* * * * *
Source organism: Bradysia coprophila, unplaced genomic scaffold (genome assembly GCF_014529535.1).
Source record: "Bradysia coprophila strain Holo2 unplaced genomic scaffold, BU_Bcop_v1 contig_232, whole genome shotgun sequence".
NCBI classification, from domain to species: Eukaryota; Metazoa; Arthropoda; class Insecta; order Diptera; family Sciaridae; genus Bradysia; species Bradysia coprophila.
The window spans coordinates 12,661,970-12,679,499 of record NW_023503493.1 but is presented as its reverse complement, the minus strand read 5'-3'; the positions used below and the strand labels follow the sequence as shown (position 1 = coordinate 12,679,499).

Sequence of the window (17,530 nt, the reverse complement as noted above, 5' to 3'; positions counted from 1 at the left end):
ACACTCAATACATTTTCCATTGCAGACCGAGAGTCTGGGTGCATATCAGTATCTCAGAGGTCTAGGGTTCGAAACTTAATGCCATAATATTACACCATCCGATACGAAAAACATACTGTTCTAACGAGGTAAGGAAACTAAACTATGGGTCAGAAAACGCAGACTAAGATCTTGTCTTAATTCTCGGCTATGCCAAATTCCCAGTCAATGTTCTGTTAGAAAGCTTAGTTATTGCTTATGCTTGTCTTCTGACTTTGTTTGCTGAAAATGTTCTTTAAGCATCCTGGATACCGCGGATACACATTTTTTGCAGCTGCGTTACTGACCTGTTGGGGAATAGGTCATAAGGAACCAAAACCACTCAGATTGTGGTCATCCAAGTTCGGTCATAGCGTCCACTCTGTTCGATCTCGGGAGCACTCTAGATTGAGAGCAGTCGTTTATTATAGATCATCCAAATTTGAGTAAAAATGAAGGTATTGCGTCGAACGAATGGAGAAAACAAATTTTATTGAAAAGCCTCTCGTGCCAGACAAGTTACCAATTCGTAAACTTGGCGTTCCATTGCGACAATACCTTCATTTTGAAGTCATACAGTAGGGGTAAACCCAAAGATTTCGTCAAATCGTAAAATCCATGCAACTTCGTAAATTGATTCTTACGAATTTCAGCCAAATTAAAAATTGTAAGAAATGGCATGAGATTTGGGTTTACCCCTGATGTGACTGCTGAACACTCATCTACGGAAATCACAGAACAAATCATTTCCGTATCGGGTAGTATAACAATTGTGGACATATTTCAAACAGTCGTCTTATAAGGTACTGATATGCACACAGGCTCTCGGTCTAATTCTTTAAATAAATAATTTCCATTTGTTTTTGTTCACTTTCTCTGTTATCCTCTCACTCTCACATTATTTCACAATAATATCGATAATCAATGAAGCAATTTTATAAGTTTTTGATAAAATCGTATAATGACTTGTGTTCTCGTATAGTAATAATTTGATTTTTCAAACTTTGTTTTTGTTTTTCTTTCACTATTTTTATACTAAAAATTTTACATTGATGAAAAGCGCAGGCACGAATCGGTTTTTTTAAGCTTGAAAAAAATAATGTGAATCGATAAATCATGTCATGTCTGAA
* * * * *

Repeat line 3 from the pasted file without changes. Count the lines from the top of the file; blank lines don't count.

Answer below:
NCBI classification, from domain to species: Eukaryota; Metazoa; Arthropoda; class Insecta; order Diptera; family Sciaridae; genus Bradysia; species Bradysia coprophila.